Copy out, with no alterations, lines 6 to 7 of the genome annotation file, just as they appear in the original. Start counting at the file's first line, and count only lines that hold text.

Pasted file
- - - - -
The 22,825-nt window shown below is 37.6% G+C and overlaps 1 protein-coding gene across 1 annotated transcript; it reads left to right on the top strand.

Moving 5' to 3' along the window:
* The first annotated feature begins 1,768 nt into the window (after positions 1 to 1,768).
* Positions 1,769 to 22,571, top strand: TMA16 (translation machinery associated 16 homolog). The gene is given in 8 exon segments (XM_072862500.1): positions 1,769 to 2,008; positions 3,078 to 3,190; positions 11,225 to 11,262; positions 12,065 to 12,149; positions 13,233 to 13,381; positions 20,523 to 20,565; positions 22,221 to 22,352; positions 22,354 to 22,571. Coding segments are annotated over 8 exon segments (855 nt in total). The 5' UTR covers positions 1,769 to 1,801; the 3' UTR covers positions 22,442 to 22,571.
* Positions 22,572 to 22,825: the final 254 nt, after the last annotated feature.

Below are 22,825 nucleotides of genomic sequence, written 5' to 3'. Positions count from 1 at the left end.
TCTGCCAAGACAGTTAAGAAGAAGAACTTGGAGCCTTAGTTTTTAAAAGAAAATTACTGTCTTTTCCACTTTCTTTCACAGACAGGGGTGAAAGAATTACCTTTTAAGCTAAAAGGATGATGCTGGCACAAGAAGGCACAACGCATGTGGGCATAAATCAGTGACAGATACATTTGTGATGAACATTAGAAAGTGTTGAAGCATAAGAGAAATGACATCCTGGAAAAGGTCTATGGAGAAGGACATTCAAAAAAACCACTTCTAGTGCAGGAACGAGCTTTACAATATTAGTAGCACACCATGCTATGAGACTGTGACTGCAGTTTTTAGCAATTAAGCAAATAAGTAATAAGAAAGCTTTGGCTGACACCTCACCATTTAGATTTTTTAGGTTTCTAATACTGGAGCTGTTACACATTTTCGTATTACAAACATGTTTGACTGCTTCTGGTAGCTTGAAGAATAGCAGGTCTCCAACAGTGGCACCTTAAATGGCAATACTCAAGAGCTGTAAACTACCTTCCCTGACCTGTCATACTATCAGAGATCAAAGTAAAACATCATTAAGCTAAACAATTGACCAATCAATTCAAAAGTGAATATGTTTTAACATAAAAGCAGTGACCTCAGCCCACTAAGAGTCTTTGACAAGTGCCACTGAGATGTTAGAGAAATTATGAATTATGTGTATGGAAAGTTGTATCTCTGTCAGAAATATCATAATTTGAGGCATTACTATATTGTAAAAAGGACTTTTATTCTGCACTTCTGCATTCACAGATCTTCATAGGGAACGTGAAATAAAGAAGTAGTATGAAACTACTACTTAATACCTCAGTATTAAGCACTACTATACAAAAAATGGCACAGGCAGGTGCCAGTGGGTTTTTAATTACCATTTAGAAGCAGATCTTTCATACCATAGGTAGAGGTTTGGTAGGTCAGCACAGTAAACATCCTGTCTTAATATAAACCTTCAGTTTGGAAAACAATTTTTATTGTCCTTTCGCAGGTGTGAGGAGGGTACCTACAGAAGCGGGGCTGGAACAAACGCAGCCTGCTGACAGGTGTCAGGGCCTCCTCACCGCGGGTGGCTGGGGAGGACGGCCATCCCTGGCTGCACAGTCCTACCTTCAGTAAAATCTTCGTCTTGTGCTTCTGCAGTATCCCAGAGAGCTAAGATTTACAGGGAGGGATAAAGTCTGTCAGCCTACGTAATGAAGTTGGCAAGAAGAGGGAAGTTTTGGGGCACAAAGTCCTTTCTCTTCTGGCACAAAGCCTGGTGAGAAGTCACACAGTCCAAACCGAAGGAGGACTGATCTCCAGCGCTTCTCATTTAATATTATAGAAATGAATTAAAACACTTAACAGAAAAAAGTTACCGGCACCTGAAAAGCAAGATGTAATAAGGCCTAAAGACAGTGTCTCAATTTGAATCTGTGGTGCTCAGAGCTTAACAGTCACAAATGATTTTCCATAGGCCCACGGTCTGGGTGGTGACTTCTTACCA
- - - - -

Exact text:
Below are 22,825 nucleotides of genomic sequence, written 5' to 3'. Positions count from 1 at the left end.
TCTGCCAAGACAGTTAAGAAGAAGAACTTGGAGCCTTAGTTTTTAAAAGAAAATTACTGTCTTTTCCACTTTCTTTCACAGACAGGGGTGAAAGAATTACCTTTTAAGCTAAAAGGATGATGCTGGCACAAGAAGGCACAACGCATGTGGGCATAAATCAGTGACAGATACATTTGTGATGAACATTAGAAAGTGTTGAAGCATAAGAGAAATGACATCCTGGAAAAGGTCTATGGAGAAGGACATTCAAAAAAACCACTTCTAGTGCAGGAACGAGCTTTACAATATTAGTAGCACACCATGCTATGAGACTGTGACTGCAGTTTTTAGCAATTAAGCAAATAAGTAATAAGAAAGCTTTGGCTGACACCTCACCATTTAGATTTTTTAGGTTTCTAATACTGGAGCTGTTACACATTTTCGTATTACAAACATGTTTGACTGCTTCTGGTAGCTTGAAGAATAGCAGGTCTCCAACAGTGGCACCTTAAATGGCAATACTCAAGAGCTGTAAACTACCTTCCCTGACCTGTCATACTATCAGAGATCAAAGTAAAACATCATTAAGCTAAACAATTGACCAATCAATTCAAAAGTGAATATGTTTTAACATAAAAGCAGTGACCTCAGCCCACTAAGAGTCTTTGACAAGTGCCACTGAGATGTTAGAGAAATTATGAATTATGTGTATGGAAAGTTGTATCTCTGTCAGAAATATCATAATTTGAGGCATTACTATATTGTAAAAAGGACTTTTATTCTGCACTTCTGCATTCACAGATCTTCATAGGGAACGTGAAATAAAGAAGTAGTATGAAACTACTACTTAATACCTCAGTATTAAGCACTACTATACAAAAAATGGCACAGGCAGGTGCCAGTGGGTTTTTAATTACCATTTAGAAGCAGATCTTTCATACCATAGGTAGAGGTTTGGTAGGTCAGCACAGTAAACATCCTGTCTTAATATAAACCTTCAGTTTGGAAAACAATTTTTATTGTCCTTTCGCAGGTGTGAGGAGGGTACCTACAGAAGCGGGGCTGGAACAAACGCAGCCTGCTGACAGGTGTCAGGGCCTCCTCACCGCGGGTGGCTGGGGAGGACGGCCATCCCTGGCTGCACAGTCCTACCTTCAGTAAAATCTTCGTCTTGTGCTTCTGCAGTATCCCAGAGAGCTAAGATTTACAGGGAGGGATAAAGTCTGTCAGCCTACGTAATGAAGTTGGCAAGAAGAGGGAAGTTTTGGGGCACAAAGTCCTTTCTCTTCTGGCACAAAGCCTGGTGAGAAGTCACACAGTCCAAACCGAAGGAGGACTGATCTCCAGCGCTTCTCATTTAATATTATAGAAATGAATTAAAACACTTAACAGAAAAAAGTTACCGGCACCTGAAAAGCAAGATGTAATAAGGCCTAAAGACAGTGTCTCAATTTGAATCTGTGGTGCTCAGAGCTTAACAGTCACAAATGATTTTCCATAGGCCCACGGTCTGGGTGGTGACTTCTTACCA